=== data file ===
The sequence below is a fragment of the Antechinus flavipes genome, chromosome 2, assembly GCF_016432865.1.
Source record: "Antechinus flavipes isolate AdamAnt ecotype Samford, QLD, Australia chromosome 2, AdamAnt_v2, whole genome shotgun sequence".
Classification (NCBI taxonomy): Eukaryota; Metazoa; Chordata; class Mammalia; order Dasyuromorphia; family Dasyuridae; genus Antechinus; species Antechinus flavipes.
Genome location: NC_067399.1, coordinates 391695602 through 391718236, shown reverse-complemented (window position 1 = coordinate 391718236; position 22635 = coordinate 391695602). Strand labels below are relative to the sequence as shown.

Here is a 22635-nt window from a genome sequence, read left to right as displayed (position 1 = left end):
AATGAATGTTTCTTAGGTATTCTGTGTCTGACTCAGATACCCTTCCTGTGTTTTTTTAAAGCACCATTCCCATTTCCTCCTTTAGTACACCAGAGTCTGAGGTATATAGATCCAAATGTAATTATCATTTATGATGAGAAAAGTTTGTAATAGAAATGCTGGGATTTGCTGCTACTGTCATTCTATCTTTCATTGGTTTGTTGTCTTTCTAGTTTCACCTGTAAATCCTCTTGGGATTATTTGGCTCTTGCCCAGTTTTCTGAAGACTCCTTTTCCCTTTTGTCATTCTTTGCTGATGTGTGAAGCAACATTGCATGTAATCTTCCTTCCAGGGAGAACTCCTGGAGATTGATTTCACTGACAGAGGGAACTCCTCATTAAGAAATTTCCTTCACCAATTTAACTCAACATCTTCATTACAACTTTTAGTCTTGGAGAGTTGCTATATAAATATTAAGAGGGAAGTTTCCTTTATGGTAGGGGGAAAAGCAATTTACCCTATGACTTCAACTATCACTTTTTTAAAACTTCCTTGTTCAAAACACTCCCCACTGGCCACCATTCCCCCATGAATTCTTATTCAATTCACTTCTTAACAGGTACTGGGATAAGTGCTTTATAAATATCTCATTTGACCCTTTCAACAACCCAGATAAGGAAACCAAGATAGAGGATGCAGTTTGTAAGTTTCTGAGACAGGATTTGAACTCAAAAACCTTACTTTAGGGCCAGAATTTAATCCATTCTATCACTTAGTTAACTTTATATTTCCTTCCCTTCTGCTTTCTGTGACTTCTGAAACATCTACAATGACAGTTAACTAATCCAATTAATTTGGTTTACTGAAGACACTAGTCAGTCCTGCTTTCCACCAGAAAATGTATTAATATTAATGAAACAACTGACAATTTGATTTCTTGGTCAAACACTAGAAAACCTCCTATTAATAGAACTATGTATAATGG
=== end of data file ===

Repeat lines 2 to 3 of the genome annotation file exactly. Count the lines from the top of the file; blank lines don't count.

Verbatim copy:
Source record: "Antechinus flavipes isolate AdamAnt ecotype Samford, QLD, Australia chromosome 2, AdamAnt_v2, whole genome shotgun sequence".
Classification (NCBI taxonomy): Eukaryota; Metazoa; Chordata; class Mammalia; order Dasyuromorphia; family Dasyuridae; genus Antechinus; species Antechinus flavipes.